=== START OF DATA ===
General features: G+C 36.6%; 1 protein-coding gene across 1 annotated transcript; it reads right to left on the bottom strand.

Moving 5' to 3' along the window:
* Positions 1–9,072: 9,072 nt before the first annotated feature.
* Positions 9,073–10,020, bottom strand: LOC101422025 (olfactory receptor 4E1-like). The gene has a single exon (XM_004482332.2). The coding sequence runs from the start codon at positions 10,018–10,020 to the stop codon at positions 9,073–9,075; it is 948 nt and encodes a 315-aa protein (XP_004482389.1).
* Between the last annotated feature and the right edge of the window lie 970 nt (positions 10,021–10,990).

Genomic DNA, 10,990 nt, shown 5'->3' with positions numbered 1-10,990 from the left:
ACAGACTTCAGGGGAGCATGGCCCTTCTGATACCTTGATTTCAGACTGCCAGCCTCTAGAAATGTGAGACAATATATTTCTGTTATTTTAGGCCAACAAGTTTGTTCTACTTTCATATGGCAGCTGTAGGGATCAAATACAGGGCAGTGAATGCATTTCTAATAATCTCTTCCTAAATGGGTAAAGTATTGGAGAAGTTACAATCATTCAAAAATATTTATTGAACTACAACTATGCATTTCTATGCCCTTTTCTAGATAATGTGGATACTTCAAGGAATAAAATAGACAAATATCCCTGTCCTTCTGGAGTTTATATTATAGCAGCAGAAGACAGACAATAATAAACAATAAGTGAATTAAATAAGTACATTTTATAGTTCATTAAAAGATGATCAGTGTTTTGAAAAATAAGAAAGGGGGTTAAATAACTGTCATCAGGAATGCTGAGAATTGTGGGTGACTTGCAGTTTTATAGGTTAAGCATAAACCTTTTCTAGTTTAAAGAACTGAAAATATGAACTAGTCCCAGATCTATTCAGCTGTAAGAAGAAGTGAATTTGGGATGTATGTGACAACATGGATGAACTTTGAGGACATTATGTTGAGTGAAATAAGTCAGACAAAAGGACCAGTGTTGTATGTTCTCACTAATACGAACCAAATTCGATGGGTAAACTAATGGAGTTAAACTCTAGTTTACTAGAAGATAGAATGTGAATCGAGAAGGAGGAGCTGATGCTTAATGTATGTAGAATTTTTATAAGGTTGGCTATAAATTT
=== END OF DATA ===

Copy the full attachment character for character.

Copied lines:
General features: G+C 36.6%; 1 protein-coding gene across 1 annotated transcript; it reads right to left on the bottom strand.

Moving 5' to 3' along the window:
* Positions 1–9,072: 9,072 nt before the first annotated feature.
* Positions 9,073–10,020, bottom strand: LOC101422025 (olfactory receptor 4E1-like). The gene has a single exon (XM_004482332.2). The coding sequence runs from the start codon at positions 10,018–10,020 to the stop codon at positions 9,073–9,075; it is 948 nt and encodes a 315-aa protein (XP_004482389.1).
* Between the last annotated feature and the right edge of the window lie 970 nt (positions 10,021–10,990).

Genomic DNA, 10,990 nt, shown 5'->3' with positions numbered 1-10,990 from the left:
ACAGACTTCAGGGGAGCATGGCCCTTCTGATACCTTGATTTCAGACTGCCAGCCTCTAGAAATGTGAGACAATATATTTCTGTTATTTTAGGCCAACAAGTTTGTTCTACTTTCATATGGCAGCTGTAGGGATCAAATACAGGGCAGTGAATGCATTTCTAATAATCTCTTCCTAAATGGGTAAAGTATTGGAGAAGTTACAATCATTCAAAAATATTTATTGAACTACAACTATGCATTTCTATGCCCTTTTCTAGATAATGTGGATACTTCAAGGAATAAAATAGACAAATATCCCTGTCCTTCTGGAGTTTATATTATAGCAGCAGAAGACAGACAATAATAAACAATAAGTGAATTAAATAAGTACATTTTATAGTTCATTAAAAGATGATCAGTGTTTTGAAAAATAAGAAAGGGGGTTAAATAACTGTCATCAGGAATGCTGAGAATTGTGGGTGACTTGCAGTTTTATAGGTTAAGCATAAACCTTTTCTAGTTTAAAGAACTGAAAATATGAACTAGTCCCAGATCTATTCAGCTGTAAGAAGAAGTGAATTTGGGATGTATGTGACAACATGGATGAACTTTGAGGACATTATGTTGAGTGAAATAAGTCAGACAAAAGGACCAGTGTTGTATGTTCTCACTAATACGAACCAAATTCGATGGGTAAACTAATGGAGTTAAACTCTAGTTTACTAGAAGATAGAATGTGAATCGAGAAGGAGGAGCTGATGCTTAATGTATGTAGAATTTTTATAAGGTTGGCTATAAATTT